Federal Communications Commission.
In this document, the Commission amends its rules to promote operational, technical, and regulatory flexibility for Automated Maritime Telecommunications System (AMTS) and high seas public coast stations. These final rules will eliminate the application and engineering study requirements and modify the broadcaster notification requirement for new AMTS stations that qualify as fill-in stations, extend the construction requirement for new AMTS systems from eight months to two years, provide Start Printed Page 77822AMTS licensees with much-needed technical flexibility, extend the high seas public coast construction requirement to twelve months, and eliminate the HF channel loading requirement for high seas public coast stations. The Commission believes that this action will increase competition in the provision of telecommunications services, promote more efficient use of maritime spectrum, increase the types of telecommunications services available to vessel operators, allow maritime commercial mobile radio service (CMRS) providers to respond more quickly to market demand, and reduce regulatory burdens on AMTS and high seas public coast station licensees.
Effective January 12, 2001.Start Further Info
FOR FURTHER INFORMATION CONTACT:
Keith Fickner, Policy and Rules Branch, Public Safety and Private Wireless Division, Wireless Telecommunications Bureau at (202) 418-7308.End Further Info End Preamble Start Supplemental Information
1. The Commission's Fourth Report and Order (4th R&O) PR Docket No. 92-257, FCC 00-370, was adopted October 13, 2000, and released on November 16, 2000. The full text of this Commission's 4th R&O is available for inspection and copying during normal business hours in the FCC Reference Center, Room CY-A257, 445 12th Street, SW., Washington, DC. The complete text may be purchased from the Commission's copy contractor, International Transcription Service, Inc., 1231 20th Street, NW., Washington, DC 20037. The full text may also be downloaded at: http://www.fcc.gov/Wireless/Orders/2000/fcc00370.txt. Alternative formats are available to persons with disabilities by contacting Martha Contee at (202) 418-0260 or TTY (202) 418-2555.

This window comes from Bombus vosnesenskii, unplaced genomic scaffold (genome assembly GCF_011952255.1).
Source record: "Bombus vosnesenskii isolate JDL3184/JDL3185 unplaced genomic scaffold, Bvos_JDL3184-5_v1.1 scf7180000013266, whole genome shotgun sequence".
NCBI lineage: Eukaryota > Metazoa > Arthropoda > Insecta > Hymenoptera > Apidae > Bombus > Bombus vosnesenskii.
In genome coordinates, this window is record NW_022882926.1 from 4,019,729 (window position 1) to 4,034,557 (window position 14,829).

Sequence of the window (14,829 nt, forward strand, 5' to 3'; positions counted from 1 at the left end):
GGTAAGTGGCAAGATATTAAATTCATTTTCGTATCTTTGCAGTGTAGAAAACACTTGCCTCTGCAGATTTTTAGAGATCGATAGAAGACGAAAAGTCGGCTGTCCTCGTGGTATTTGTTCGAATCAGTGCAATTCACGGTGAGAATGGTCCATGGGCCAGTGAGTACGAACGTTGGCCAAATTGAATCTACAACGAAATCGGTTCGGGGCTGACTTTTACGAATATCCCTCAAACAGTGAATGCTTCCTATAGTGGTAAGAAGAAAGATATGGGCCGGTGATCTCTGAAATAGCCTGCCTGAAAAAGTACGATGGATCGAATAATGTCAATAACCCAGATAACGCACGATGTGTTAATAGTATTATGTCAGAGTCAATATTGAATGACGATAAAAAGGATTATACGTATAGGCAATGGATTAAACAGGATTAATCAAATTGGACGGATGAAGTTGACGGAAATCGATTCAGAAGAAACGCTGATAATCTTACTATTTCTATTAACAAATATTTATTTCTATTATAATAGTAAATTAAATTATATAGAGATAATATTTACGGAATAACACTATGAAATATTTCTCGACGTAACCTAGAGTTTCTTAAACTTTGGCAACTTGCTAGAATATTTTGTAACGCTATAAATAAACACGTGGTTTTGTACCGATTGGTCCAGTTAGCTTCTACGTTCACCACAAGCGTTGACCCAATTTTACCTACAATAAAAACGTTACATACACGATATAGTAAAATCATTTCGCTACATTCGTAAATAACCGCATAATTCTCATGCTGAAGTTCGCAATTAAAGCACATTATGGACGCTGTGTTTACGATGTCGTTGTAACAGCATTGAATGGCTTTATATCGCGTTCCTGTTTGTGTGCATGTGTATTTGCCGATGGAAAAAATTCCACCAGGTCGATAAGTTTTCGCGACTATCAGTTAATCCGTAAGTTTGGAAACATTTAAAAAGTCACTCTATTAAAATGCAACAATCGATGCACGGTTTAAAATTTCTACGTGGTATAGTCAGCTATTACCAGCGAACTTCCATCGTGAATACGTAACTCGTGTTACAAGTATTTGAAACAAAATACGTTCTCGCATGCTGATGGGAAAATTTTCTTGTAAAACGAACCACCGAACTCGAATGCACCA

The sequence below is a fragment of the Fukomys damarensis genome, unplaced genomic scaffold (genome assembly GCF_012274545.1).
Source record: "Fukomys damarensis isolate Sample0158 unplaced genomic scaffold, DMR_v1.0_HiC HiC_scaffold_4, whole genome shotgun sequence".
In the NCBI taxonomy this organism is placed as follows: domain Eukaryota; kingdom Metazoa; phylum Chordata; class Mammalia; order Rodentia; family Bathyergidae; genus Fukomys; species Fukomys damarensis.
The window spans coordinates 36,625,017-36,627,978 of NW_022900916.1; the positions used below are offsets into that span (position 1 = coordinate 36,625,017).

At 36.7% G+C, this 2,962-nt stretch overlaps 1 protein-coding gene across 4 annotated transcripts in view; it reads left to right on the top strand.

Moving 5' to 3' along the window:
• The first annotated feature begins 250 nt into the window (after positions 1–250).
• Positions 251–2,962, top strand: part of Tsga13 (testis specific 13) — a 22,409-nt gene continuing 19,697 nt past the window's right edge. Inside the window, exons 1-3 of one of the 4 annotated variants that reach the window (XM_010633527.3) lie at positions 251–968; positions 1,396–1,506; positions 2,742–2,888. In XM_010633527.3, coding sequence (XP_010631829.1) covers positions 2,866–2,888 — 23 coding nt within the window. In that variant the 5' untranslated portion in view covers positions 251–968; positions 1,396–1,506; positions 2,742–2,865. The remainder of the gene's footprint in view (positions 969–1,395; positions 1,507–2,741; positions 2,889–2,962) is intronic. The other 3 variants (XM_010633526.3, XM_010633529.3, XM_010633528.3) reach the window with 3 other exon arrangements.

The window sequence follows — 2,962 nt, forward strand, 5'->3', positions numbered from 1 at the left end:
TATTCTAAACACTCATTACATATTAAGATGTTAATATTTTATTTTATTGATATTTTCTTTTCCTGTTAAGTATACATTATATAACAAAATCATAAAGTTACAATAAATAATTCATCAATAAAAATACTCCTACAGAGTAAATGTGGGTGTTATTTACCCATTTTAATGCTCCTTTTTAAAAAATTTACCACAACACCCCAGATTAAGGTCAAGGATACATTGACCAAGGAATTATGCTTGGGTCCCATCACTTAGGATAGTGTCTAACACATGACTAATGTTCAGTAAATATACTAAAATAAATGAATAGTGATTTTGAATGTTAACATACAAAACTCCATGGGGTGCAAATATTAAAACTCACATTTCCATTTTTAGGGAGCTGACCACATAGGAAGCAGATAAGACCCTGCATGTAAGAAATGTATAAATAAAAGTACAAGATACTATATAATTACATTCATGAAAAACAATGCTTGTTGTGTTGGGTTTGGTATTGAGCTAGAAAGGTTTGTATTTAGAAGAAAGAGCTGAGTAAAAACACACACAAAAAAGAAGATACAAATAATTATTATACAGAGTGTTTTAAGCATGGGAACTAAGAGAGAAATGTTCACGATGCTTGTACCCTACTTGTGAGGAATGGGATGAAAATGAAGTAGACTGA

Summary of the 4th R&O
2. The Commission amends its rules to eliminate the application and engineering study requirements and to modify the broadcaster notification requirement for new AMTS stations whose predicted interference contours do not encompass any land area beyond the composite interference contour of the applicant's existing system. This is consistent with the Commission's treatment of certain other CMRS licensees (i.e., paging and radiotelephone service licensees, and SMR system licensees in the 800 MHz band).
3. The Commission concludes that the construction requirement for new AMTS systems and system extensions should be extended from eight months to two years because the Wireless Telecommunications Bureau's licensing experience has shown that licensees generally have found eight months to be insufficient time in which to construct a system of coast stations. It believes that the one-year period that it has adopted for other site-based CMRS services would be insufficient in most AMTS cases.
4. The Commission amends its rules to eliminate the modulation and channelization requirements for AMTS coast stations, so long as transmissions do not exceed the adjacent channel emission limitations of each station's authorization. It concludes that modulation and channelization requirements are unnecessary with respect to AMTS because AMTS frequencies are assigned in channel blocks. AMTS transmitters will now be allowed to use any modulation or channelization scheme so long as emissions are attenuated at the band edges of each station's assigned frequency group(s) in accordance with § 80.211 of the Commission's Rules.
5. The Commission concludes that AMTS licensees should have the authority to provide fixed or hybrid CMRS services on a co-primary basis with mobile services. It believes that this operational flexibility will enhance AMTS licensees ability to meet customer requirements and demand, and promote regulatory parity among maritime CMRS providers and between maritime CMRS providers and other CMRS providers.
6. The Commission amends its rules to eliminate channel loading requirements for high seas public coast stations, including the limits that were placed on the number of frequencies that could be obtained in an initial or subsequent application, because it concludes that the imposition of such requirements could unfairly impair AMTS providers ability to compete with other maritime CMRS providers.